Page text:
PM Malcolm Turnbull has ordered the consumer watchdog to review retail electricity prices.
THE Turnbull government is expected to announce interim measures in the May federal budget to take on the illegal cash economy, clawing back up to $15 billion in lost tax revenue.
Board of Tax chairman Michael Andrew, who is heading the government’s Black Economy Taskforce, has provided recommendations for cracking down on cash-only payments.
He told Fairfax he was shocked at the scale of the problem, noting that a number of hidden black economy participants were deliberate tax dodgers, or students or temporary work visa holders paid in cash to hide income.
His recommendations include education programs, encouraging co-operation between local, state and federal government agencies to avoid duplicate regulations, and streamlining modern awards and regulations.
Mr Andrew referred to the case of celebrity chef George Calombaris, whose restaurant empire underpaid staff by $2.6 million over six years, as an example of modern awards being too complex.
The Australian Bureau of Statistics estimates the cash economy accounts for about 1.5 per cent of Australia’s gross domestic product, or $24 billion.
The Black Economy Taskforce will hand down its final report in October.
Workers employed by MasterChef host George Calombaris have received an apology and $2.6m in back pay.
The news comes after Treasurer Scott Morrison said he has not given up pursuing the remainder of the government’s 10-year business tax plan and will present the next phase to the Senate when the government believes it will pass.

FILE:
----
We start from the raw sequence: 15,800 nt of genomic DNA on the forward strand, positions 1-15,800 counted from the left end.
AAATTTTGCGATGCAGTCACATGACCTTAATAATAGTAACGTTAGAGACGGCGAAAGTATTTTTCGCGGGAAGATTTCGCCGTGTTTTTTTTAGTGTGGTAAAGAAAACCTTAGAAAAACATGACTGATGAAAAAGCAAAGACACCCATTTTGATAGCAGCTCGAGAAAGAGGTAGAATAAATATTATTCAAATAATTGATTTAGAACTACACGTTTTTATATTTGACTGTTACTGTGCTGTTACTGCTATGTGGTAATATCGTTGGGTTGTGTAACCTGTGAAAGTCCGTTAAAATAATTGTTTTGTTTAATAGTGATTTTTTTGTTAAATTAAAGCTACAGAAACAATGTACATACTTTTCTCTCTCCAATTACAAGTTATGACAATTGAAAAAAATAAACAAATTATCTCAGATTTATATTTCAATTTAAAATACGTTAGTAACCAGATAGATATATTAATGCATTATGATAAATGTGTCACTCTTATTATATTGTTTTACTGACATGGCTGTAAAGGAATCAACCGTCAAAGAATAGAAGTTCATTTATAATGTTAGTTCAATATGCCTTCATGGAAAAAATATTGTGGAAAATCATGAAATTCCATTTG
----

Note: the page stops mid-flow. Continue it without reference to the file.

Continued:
The parliament on Friday agreed to a tax rate of 27.5 per cent for businesses with a turnover of up to $50 million, to be phased in over the next three years, or “stage one of the plan”, as Mr Morrison described it.
“We haven’t moved away from this at all,” he told ABC’s Insiders. “We remain absolutely committed to this plan because this plan is what is going to attract investment.”
He does not necessarily believe in waiting until after the next election, given the Senate crossbench has already shifted from supporting a rate reduction for businesses with a turnover of up to only $10 million.
The overall package would deliver a tax rate of 25 per cent for all businesses in 10 years time when most now pay a rate of 30 per cent.
Treasury modelling suggests the economy would gain a one per cent lift to growth if the whole plan is passed.
Treasurer Scott Morrison does not believe businesses will restructure to enjoy a lower company tax rate.